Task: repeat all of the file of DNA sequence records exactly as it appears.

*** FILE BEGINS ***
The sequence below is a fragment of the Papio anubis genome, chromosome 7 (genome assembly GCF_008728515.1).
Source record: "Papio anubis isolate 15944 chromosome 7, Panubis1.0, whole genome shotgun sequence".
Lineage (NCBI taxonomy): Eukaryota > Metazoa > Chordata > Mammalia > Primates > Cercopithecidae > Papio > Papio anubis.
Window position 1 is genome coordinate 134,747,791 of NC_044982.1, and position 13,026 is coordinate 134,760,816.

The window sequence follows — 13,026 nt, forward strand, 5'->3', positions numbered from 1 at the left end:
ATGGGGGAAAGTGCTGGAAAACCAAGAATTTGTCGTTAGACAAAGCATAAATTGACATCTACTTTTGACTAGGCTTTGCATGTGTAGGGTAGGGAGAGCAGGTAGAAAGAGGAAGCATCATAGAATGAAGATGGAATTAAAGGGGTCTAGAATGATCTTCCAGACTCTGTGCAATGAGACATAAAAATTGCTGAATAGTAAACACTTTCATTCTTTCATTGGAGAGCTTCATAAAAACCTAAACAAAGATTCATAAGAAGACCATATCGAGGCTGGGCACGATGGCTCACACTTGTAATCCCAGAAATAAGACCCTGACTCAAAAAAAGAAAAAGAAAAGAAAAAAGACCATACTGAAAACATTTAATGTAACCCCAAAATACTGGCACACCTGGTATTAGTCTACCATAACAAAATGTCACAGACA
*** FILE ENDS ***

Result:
The sequence below is a fragment of the Papio anubis genome, chromosome 7 (genome assembly GCF_008728515.1).
Source record: "Papio anubis isolate 15944 chromosome 7, Panubis1.0, whole genome shotgun sequence".
Lineage (NCBI taxonomy): Eukaryota > Metazoa > Chordata > Mammalia > Primates > Cercopithecidae > Papio > Papio anubis.
Window position 1 is genome coordinate 134,747,791 of NC_044982.1, and position 13,026 is coordinate 134,760,816.

The window sequence follows — 13,026 nt, forward strand, 5'->3', positions numbered from 1 at the left end:
ATGGGGGAAAGTGCTGGAAAACCAAGAATTTGTCGTTAGACAAAGCATAAATTGACATCTACTTTTGACTAGGCTTTGCATGTGTAGGGTAGGGAGAGCAGGTAGAAAGAGGAAGCATCATAGAATGAAGATGGAATTAAAGGGGTCTAGAATGATCTTCCAGACTCTGTGCAATGAGACATAAAAATTGCTGAATAGTAAACACTTTCATTCTTTCATTGGAGAGCTTCATAAAAACCTAAACAAAGATTCATAAGAAGACCATATCGAGGCTGGGCACGATGGCTCACACTTGTAATCCCAGAAATAAGACCCTGACTCAAAAAAAGAAAAAGAAAAGAAAAAAGACCATACTGAAAACATTTAATGTAACCCCAAAATACTGGCACACCTGGTATTAGTCTACCATAACAAAATGTCACAGACA